Pure gold ore is shown on the stone floor of a mine. Picture: 123RF/PHAWAT KHOMMAI
Pure gold ore is shown on the stone floor of a mine. Picture: 123RF/PHAWAT KHOMMAI

Bengaluru — Gold was little changed on Friday as investors awaited US non-farm payrolls data for further cues on the economic effect of the coronavirus, while a stronger dollar capped the gains.

Spot gold rose 0.1% to $1,613.32/oz by 4.22am GMT, after a near 1.5% jump on Thursday as record high US jobless claims intensified fears about economic damage due to the virus and drove investors towards the safe-haven metal.

The metal was down 0.4% for the week after an 8% jump in the previous week.

US gold futures fell 0.2% to $1,634.70/oz on Friday. Gold could not build a rally because of the stronger dollar, said DailyFx currency strategist Ilya Spivak.

The dollar was little changed against key rivals, but hovered close to a one-week high hit on Thursday, as investors worried about the prospect of a global recession continued to take shelter in the greenback.

“If [the US non-farm payrolls] data is really bad, in the sense that the US is already in deep recession, gold could actually go down as demand for cash is going to heat up again,” Spivak said.

Economists are forecasting job losses of 100,000 for March, a sharp reversal from gains of 273,000 in February, according to a Reuters poll. The data is due at 12.30pm GMT.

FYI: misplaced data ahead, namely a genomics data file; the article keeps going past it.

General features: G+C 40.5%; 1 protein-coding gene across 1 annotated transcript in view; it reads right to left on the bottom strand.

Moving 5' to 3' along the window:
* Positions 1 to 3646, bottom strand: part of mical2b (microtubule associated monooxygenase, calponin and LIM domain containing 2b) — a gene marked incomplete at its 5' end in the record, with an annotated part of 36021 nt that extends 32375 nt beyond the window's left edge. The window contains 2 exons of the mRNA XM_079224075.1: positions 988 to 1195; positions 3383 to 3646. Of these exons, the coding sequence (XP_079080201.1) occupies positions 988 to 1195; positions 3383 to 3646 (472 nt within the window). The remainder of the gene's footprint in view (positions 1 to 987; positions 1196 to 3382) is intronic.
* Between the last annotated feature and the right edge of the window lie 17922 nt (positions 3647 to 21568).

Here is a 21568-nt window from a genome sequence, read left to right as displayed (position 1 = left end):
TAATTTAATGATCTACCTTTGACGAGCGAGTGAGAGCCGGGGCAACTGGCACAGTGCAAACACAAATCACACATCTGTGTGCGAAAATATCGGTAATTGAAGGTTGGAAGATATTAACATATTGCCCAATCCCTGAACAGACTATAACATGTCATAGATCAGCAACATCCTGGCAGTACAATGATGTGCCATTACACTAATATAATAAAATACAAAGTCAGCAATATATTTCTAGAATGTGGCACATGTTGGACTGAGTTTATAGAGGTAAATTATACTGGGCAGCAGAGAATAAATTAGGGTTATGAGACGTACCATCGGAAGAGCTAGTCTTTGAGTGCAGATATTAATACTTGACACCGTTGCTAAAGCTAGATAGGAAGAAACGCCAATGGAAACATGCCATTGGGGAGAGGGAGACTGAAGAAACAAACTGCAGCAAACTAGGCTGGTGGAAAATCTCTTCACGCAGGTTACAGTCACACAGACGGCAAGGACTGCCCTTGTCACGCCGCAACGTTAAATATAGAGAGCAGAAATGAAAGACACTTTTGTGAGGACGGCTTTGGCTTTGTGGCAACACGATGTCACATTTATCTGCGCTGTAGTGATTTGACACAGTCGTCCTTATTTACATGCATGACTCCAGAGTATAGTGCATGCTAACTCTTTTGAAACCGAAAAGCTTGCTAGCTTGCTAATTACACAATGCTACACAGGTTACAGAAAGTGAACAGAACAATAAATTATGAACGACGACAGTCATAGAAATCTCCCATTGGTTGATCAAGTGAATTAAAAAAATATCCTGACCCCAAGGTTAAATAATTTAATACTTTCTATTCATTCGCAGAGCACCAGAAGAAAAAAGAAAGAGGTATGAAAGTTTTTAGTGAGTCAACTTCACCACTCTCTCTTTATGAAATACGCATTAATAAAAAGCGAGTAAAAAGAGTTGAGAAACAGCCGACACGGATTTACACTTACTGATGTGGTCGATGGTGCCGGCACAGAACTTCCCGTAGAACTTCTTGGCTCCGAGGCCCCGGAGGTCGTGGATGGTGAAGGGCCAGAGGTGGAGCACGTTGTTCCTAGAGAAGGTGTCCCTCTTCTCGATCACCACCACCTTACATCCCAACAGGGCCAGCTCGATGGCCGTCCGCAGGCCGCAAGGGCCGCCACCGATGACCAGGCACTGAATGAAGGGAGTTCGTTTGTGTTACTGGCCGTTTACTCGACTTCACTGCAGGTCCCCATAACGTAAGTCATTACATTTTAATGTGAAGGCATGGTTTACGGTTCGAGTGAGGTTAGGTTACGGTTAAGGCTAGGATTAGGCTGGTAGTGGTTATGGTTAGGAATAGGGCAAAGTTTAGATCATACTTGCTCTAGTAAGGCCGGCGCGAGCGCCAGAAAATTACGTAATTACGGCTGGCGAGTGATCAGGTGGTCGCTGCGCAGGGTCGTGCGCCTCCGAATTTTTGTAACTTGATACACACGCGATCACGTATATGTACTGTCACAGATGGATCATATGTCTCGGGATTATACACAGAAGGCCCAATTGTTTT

Gold, considered a safe store of value during times of economic or political uncertainties, has gained more than 6% so far this year, but it did see sharp sell-offs recently as a global rout in equities prompted investors to sell the metal for cash and to meet margin calls.

Meanwhile, the coronavirus pandemic continued to explode in the US and the death toll climbed in Italy and Spain, with a Reuters tally showing about 1-million cases as of Thursday.

As part of the US Federal Reserve’s efforts to keep markets functioning smoothly amid the pandemic, the central bank’s balance sheet increased to a record $5.86-trillion this week.

Investors think the Fed’s move may prevent a credit crisis, but certainly not a recession, Spivak said. Highlighting the economic toll from the pandemic, China’s services sector struggled to rebound in March, while the US growth rate likely declined more than 7%.

However, Asian markets looked to latch onto Wall Street’s gains after crude prices notched their biggest one-day surge on record.

SPDR Gold Trust GLD, the world’s largest gold-backed exchange-traded fund, said its holdings rose 0.33% to 971.97- tonnes on Thursday.

Palladium rose 1% to $2,235.50/oz, while platinum fell 0.3% to $724.98/oz. Both metals were set to register a weekly loss. Silver fell 1% to $14.39/oz.